Gordon Wood is Alva O. Way University Professor and Professor of History Emeritus at Brown University and the recipient
of the 1993 Pulitzer Prize for History for The Radicalism of the American Revolution. His book The Creation of the American Republic, 1776–1787 won a 1970 Bancroft Prize, and in 2010, he was awarded the National Humanities Medal. In 2011, he was awarded a National Humanities Medal by President Barack Obama and the Churchill Bell by Colonial Williamsburg.
In 2011, he also received the Arthur M. Schlesinger Jr. Award from the Society of American Historians. In 2012, he received an award from the John Carter Brown Library and the John F. Kennedy Medal from the Massachusetts Historical Society. Professor Wood is a fellow of the American Academy of Arts and Sciences and the American Philosophical Society.
The Making of the Constitution
An analysis of the various forces in the 1780s that led to the Philadelphia Convention of 1787 that created the Constitution. It was not simply the weaknesses of the Articles of the Confederation that led to the Constitution; it was also what Madison and others called the excesses of democracy that lay behind the reform
The Revolutionary Origins of the Civil War
An analyis of the diverse ways in which the two sections of North and South developed following the Revolution, each of them appealing to the ideas of the Revolution.
The Invention of the United States
The US was not easily created. People’s loyalities were to their state, not this collection of states. The problem of creating loyalty in 1789 is similar to the problem of creating loyalty to the EU at present.
Why are the Founders Different
This lecture tries to explain the peculiar circumstances that made the founding generation special, and unlikely to be duplicated.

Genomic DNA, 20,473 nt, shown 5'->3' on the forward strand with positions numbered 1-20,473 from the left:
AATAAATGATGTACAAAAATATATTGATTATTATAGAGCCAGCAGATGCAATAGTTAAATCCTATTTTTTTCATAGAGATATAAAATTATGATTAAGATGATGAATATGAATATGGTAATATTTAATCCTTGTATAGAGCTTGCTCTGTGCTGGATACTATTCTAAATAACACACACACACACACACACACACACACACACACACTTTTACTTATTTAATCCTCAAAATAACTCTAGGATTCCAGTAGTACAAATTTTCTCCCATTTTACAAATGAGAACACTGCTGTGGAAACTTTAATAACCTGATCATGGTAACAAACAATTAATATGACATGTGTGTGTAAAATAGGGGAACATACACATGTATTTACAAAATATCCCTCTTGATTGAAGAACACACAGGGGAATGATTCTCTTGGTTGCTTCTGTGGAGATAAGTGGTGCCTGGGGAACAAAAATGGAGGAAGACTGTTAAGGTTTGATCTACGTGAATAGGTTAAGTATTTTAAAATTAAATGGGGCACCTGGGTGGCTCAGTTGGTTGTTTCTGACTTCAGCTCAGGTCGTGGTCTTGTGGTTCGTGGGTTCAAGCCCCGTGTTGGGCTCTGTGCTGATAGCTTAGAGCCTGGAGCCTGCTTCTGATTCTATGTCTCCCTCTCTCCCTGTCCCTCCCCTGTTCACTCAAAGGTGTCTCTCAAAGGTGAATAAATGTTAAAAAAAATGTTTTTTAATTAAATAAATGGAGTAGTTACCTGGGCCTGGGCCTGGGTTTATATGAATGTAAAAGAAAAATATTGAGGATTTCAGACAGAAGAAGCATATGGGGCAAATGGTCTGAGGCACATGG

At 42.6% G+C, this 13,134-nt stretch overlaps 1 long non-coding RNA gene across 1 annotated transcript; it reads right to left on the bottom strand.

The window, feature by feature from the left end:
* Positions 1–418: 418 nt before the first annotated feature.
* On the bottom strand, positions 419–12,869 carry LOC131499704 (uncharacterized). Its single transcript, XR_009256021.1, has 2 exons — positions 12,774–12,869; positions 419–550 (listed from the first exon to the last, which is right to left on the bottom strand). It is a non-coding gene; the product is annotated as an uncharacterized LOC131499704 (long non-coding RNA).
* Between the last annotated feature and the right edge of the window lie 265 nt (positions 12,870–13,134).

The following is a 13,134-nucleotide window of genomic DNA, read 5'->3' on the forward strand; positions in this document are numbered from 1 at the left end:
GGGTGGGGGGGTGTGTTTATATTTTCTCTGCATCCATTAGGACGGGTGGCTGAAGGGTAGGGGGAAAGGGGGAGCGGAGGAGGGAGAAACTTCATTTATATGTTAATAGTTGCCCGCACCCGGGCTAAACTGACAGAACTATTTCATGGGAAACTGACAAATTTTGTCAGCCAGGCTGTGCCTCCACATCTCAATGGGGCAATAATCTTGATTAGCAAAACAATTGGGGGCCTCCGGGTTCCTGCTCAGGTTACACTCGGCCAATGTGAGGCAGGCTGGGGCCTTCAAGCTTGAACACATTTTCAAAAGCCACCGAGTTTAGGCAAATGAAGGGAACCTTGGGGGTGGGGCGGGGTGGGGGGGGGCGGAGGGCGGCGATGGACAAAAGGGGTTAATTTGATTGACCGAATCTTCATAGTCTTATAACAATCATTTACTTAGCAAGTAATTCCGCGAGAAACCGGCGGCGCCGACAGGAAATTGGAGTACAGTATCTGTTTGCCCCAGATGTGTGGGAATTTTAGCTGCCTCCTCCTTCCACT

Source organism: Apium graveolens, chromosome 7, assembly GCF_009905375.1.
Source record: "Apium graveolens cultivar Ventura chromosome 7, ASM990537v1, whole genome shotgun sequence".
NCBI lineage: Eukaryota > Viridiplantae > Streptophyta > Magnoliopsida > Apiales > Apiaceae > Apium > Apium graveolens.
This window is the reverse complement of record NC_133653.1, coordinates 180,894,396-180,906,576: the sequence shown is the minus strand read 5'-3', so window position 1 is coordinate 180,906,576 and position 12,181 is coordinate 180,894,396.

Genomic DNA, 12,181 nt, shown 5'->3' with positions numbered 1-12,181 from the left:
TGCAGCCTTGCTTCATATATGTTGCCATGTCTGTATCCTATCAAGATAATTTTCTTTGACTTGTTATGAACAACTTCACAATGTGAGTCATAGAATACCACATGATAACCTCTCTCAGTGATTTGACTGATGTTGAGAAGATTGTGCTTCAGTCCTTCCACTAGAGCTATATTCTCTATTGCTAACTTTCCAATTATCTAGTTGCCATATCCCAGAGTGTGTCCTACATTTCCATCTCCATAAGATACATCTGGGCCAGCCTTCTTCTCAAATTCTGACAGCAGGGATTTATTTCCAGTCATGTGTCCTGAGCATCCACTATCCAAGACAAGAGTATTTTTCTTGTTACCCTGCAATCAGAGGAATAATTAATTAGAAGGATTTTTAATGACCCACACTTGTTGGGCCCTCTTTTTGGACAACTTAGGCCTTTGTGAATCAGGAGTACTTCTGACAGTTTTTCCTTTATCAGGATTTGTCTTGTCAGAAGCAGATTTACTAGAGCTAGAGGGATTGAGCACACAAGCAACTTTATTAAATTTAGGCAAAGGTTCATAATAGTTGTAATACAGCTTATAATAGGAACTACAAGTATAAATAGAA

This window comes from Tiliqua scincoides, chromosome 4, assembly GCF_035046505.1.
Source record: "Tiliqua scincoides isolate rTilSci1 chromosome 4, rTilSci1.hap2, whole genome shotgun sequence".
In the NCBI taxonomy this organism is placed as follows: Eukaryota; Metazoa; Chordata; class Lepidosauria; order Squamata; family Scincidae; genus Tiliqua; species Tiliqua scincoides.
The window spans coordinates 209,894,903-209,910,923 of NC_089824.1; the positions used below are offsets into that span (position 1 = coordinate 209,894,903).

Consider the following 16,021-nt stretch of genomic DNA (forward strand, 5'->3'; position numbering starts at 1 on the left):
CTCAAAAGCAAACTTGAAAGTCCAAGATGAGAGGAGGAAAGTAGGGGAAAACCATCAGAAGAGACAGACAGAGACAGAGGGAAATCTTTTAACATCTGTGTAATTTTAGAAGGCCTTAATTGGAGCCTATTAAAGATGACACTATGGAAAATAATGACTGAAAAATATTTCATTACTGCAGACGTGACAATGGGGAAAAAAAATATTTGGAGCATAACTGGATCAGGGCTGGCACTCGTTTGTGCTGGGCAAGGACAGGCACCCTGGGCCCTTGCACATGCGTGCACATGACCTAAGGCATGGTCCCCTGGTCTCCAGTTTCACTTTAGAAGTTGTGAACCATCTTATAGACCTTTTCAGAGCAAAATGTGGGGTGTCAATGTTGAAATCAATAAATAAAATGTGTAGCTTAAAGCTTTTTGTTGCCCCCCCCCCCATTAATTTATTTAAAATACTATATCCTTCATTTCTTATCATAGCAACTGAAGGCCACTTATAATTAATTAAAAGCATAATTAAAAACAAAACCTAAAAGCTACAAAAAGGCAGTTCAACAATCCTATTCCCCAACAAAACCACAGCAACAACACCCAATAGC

Why was George Washington a Great Man
This lecture explains why Washington was considered the greatest man in the world in the 1780s. He was not just one of the Founders, he dominated them and they all knew it.
The Invention of Benjamin Franklin
This explains Franklin’s career and how be became the great folk hero for Americans.
- The Origins of Religious Freedom
- The Origins of American Capitalism
- The Origins of the Presidency
Gordon S. Wood is Alva O. Way University Professor and Professor of History Emeritus at Brown University. He received his B.A. degree from Tufts University and his Ph.D. from Harvard University.
Wood taught at Harvard University and the University of Michigan before joining the faculty at Brown in 1969. He is the author of the Creation of the American Republic, 1776-1787 (1969), which won the Bancroft Prize and the John H. Dunning Prize in 1970, and The Radicalism of the American Revolution (1992), which won the Pulitzer Prize for History and the Ralph Waldo Emerson Prize in 1993.
The Americanization of Benjamin Franklin (2004) was awarded the Julia Ward Howe Prize by the Boston Authors Club in 2005. Revolutionary Characters: What Made the Founders Different was published in 2006. The Purpose of the Past: Reflections on the Uses of History was published in 2008.
Wood’s book in the Oxford History of the United States, Empire of Liberty: A History of the Early Republic, 1789-1815 will be published in October 2009. Professor Wood reviews in the New York Review of Books and The New Republc. He is a fellow of the American Academy of Arts and Sciences and the American Philosophical Society.
Prizes and Awards:
• De Lancey K. Jay Prize, Harvard University, 1963-64.
• Toppan Prize, Harvard University, 1964.
• John H. Dunning Prize, American Historical Association, 1970.
• Nominee for National Book Award in History and Biography, 1970.
• Bancroft Prize, Columbia University, 1970.
• Distinguished Visitor Award of the Australian-American Education Foundation, 1976.
• Kerr Prize for best article in New York History, awarded by New York Historical Society, 1981.
• Daughters of Colonial Wars award for the outstanding article in the William and Mary Quarterly, 1983.
• Douglass Adair Award, 1984.
• Fraunces Tavern Museum Book Award, 1992.
• Ralph Waldo Emerson Award of Phi Beta Kappa, 1992.
• Pulitzer Prize in History, 1993.
• Rhode Island Heritage Hall of Fame, 2000.
• Doctor of Letters, LaTrobe University, Australia, 2001.
• Julia Ward Howe Prize from the Boston Authors Club, 2005
• History of the Early Republic, Sping 2006
• American Colonial History-Spring 2007
• American Revolution-Spring 2008